Turkish director Nuri Bilge Ceylan talks about country's dual character

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Turkish director Nuri Bilge Ceylan talks about country's dual character

Turkish director Nuri Bilge Ceylan talks about country's dual character
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Touching down in Serbia; the internationally acclaimed Turkish director Nuri Bilge Ceylan was one of guests of honour at the Küstendorf Film Festival.

Serbian film director Emir Kusterica invited him to the 5th edition of his festival, to present him with the Retrospective of Greatness prize.

Several of award-winning films were screened including his first full length work Small Town and Once Upon A Time In Anatolia, which won the Jury Prize at Cannes last year.

euronews: “You are the best-known Turkish director abroad. Does this make you proud or do you regret that other directors are not as widely recognised abroad?”

Nuri Bilge Ceylan: “In the international age, there are some other Turkish movies too. Turkish cinema is awakening every day. Special production numbers are increasing anyway. The quality is getting better and more authentic in an original way. Also we have challenging directors and films nowadays. It is not like the old days anymore.”

euronews: “You haven’t given any interviews since your last film was released in Turkey, why do you keep away from public life and the media in general?”

Nuri Bilge Ceylan: “I rarely give interviews to Turkish journalists because – how can I put it – I pay more attention to Turkey. Turkey is where I live my private life. It is my home and I don’t want to live my private life in front of the cameras. For me that is the main reason. I just to live an ordinary life. That’s why. Not because I prefer to give my attention to other countries.”

euronews: “Your previous films were based in Istanbul, why have you returned to Anatolia – where you grew up – with this film?”

Nuri Bilge Ceylan: “It doesn’t mean I have returned to my roots. Sometimes your story has to be shot in a village, and sometimes it doesn’t. It has to be in Istanbul. It is not that I want to return to Anatolia. When you make a movie about somewhere else you never begin thinking about living in that region.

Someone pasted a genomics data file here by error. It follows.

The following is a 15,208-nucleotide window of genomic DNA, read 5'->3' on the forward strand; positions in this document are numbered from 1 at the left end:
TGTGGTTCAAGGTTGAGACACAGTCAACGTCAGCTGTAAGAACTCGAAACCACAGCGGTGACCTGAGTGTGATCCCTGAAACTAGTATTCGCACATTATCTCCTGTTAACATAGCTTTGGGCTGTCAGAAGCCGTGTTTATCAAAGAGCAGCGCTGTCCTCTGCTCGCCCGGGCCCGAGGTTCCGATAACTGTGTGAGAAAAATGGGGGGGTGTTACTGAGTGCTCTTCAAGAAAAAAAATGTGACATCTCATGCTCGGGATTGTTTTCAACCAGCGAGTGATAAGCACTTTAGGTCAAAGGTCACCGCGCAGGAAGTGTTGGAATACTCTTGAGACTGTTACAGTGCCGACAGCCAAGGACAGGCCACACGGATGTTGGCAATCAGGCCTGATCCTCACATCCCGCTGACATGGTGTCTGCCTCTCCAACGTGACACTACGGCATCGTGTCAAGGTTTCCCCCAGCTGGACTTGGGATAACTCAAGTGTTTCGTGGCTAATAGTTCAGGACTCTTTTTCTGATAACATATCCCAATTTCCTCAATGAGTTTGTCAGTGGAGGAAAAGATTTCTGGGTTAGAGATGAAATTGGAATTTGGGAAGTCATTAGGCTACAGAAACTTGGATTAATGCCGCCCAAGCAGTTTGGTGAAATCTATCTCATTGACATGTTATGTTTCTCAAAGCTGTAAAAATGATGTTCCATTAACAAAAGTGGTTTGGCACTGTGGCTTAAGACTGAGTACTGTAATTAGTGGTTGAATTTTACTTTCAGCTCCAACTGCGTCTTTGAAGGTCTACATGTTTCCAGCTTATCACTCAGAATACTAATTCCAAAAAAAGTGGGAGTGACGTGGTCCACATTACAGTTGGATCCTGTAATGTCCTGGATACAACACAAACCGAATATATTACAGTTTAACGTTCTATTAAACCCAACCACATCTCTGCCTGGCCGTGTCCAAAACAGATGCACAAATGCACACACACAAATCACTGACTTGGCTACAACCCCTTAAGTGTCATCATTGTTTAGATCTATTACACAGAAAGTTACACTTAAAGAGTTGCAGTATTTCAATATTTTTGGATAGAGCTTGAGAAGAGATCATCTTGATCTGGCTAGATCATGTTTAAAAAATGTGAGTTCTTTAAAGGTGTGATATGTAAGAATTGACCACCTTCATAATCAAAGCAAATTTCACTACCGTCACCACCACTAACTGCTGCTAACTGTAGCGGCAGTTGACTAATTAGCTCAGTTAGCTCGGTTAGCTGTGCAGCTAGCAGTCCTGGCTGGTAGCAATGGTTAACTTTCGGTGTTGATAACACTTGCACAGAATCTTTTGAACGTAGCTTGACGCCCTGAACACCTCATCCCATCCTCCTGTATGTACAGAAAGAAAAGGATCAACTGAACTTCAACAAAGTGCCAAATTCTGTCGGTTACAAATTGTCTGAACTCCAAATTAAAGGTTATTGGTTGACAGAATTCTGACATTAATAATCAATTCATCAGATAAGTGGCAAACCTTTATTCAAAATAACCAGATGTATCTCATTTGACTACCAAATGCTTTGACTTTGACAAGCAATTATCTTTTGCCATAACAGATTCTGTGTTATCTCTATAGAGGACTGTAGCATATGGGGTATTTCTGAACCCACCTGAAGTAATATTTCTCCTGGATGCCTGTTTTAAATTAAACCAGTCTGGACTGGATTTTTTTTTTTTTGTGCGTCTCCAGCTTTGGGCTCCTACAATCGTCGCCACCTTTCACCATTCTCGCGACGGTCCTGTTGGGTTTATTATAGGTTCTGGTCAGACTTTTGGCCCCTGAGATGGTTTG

“And I know both places already. I grew up in Anatolia. I have strong memories and experiences of both places, both sides. So really it was just a coincidence.”

euronews: Once Upon A Time In Anatolia takes place at night, as three characters search for a body. It presents the Turkey of today, between the old traditions of the countryside and the modernity of its cities. It is a chronicle of contemporary Turkey, even if that was not Ceylan’s intention.

Nuri Bilge Ceylan: “Well, the film does have some realistic depictions of Turkey. But that was not my first aim. What I wanted to do was to show human nature in difficult and testing situations. I wanted to talk about human nature in hard periods. That is why I chose to tell this story. But the characters in the film, the plot, the bureauocracy helped us to tell our story. A side effect of this was that we touched on Turkey’s past. But that wasn’t the main thrust of the film.”

euronews: “Is the moral of your film that no one is innocent?”

Nuri Bilge Ceylan: “If no one is innocent how could anyone be guilty? I wanted to talk about the human condition, the nature of our lives.”

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